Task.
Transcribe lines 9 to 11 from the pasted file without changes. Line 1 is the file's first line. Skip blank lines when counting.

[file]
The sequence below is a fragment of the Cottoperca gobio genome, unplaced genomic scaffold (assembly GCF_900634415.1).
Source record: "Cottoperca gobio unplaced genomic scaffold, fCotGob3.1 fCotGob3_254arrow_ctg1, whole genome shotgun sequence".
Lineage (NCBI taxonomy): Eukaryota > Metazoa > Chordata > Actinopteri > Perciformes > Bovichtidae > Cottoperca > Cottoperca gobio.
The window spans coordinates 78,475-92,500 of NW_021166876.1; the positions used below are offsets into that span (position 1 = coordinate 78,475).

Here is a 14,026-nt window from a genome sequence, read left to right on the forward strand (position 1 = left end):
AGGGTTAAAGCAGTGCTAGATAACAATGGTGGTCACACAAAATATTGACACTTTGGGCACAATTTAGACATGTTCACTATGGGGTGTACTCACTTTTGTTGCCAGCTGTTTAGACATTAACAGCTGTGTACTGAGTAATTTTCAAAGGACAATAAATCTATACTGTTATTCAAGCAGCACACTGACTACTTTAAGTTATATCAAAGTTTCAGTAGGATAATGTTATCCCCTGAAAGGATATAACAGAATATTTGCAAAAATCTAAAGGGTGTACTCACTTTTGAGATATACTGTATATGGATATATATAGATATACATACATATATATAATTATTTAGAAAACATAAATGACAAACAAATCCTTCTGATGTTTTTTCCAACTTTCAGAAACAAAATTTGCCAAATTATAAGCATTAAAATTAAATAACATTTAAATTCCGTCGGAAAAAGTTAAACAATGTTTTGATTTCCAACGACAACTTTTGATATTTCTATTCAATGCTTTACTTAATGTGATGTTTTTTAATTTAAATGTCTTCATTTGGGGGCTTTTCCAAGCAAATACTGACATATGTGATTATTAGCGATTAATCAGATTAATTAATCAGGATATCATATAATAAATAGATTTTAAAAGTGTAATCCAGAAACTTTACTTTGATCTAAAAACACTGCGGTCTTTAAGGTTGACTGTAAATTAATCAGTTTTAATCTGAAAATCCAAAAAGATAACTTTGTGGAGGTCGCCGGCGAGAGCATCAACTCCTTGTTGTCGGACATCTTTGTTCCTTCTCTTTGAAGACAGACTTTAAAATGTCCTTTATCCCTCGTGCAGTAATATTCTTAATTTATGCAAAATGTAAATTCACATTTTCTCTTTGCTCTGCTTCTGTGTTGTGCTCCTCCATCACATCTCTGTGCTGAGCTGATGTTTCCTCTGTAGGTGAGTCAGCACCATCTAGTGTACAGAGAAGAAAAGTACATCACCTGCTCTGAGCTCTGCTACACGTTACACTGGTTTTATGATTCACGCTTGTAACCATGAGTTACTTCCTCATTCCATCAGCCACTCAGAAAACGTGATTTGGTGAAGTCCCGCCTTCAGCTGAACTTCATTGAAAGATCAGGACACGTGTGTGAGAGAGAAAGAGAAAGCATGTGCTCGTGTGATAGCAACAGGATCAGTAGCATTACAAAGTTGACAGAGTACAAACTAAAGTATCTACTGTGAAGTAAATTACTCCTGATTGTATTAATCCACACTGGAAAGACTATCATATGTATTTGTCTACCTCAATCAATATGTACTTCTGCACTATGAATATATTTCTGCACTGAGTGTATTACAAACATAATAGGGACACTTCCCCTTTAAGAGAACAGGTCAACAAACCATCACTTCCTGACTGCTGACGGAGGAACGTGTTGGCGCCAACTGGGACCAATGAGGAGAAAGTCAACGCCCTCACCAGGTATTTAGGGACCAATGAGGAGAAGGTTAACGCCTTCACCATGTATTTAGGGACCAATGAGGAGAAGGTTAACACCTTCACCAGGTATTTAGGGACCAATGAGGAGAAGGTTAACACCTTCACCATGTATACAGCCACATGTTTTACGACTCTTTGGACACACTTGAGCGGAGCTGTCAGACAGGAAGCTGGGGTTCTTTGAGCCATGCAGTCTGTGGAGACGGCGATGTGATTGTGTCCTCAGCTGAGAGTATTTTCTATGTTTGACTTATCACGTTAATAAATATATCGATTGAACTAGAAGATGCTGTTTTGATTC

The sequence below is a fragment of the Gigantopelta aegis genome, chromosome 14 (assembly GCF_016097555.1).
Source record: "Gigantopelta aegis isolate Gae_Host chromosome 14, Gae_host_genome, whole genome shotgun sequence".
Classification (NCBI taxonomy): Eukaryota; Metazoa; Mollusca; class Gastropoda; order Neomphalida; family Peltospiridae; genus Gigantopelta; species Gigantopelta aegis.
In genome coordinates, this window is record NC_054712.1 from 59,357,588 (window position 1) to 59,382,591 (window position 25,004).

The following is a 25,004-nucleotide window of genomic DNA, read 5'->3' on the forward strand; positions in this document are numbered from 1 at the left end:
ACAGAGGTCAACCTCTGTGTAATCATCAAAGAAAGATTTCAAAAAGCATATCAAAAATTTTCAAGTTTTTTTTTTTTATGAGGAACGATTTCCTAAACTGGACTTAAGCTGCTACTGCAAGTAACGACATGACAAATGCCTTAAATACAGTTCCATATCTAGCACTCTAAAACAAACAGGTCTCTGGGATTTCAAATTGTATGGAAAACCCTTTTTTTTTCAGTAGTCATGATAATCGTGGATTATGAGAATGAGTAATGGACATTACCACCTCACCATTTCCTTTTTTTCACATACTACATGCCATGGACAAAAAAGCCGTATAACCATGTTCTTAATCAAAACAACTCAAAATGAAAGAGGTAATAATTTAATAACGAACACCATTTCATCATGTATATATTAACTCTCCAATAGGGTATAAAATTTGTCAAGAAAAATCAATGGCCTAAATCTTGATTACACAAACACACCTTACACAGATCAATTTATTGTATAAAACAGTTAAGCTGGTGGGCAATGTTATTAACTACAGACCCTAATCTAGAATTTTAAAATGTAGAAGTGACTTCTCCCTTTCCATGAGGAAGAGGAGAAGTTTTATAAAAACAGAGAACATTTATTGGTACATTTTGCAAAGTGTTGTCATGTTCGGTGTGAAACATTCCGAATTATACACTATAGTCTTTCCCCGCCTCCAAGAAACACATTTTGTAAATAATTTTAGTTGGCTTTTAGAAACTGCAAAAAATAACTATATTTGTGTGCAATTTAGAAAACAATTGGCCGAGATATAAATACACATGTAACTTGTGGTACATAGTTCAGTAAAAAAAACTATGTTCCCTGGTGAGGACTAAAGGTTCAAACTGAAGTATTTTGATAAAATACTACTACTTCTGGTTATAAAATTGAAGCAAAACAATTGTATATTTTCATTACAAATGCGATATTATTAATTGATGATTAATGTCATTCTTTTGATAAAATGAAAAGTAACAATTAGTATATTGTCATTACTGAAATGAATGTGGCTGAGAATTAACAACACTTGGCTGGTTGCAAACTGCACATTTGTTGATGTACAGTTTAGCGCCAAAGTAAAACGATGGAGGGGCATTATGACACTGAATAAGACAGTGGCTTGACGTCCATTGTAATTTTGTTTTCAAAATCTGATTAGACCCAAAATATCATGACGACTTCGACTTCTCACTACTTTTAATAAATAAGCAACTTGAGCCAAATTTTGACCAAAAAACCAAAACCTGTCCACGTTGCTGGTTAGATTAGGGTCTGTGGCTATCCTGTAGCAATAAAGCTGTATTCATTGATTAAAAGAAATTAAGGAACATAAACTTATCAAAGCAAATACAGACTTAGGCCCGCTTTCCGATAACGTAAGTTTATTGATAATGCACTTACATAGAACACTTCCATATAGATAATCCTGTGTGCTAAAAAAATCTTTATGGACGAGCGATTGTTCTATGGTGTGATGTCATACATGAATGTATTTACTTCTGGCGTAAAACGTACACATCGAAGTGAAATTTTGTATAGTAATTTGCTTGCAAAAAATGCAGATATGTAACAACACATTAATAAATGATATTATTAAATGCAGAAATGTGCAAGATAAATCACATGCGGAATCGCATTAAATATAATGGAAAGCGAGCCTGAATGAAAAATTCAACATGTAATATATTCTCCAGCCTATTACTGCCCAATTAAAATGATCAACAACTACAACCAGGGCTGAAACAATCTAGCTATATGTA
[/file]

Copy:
Classification (NCBI taxonomy): Eukaryota; Metazoa; Mollusca; class Gastropoda; order Neomphalida; family Peltospiridae; genus Gigantopelta; species Gigantopelta aegis.
In genome coordinates, this window is record NC_054712.1 from 59,357,588 (window position 1) to 59,382,591 (window position 25,004).

The following is a 25,004-nucleotide window of genomic DNA, read 5'->3' on the forward strand; positions in this document are numbered from 1 at the left end: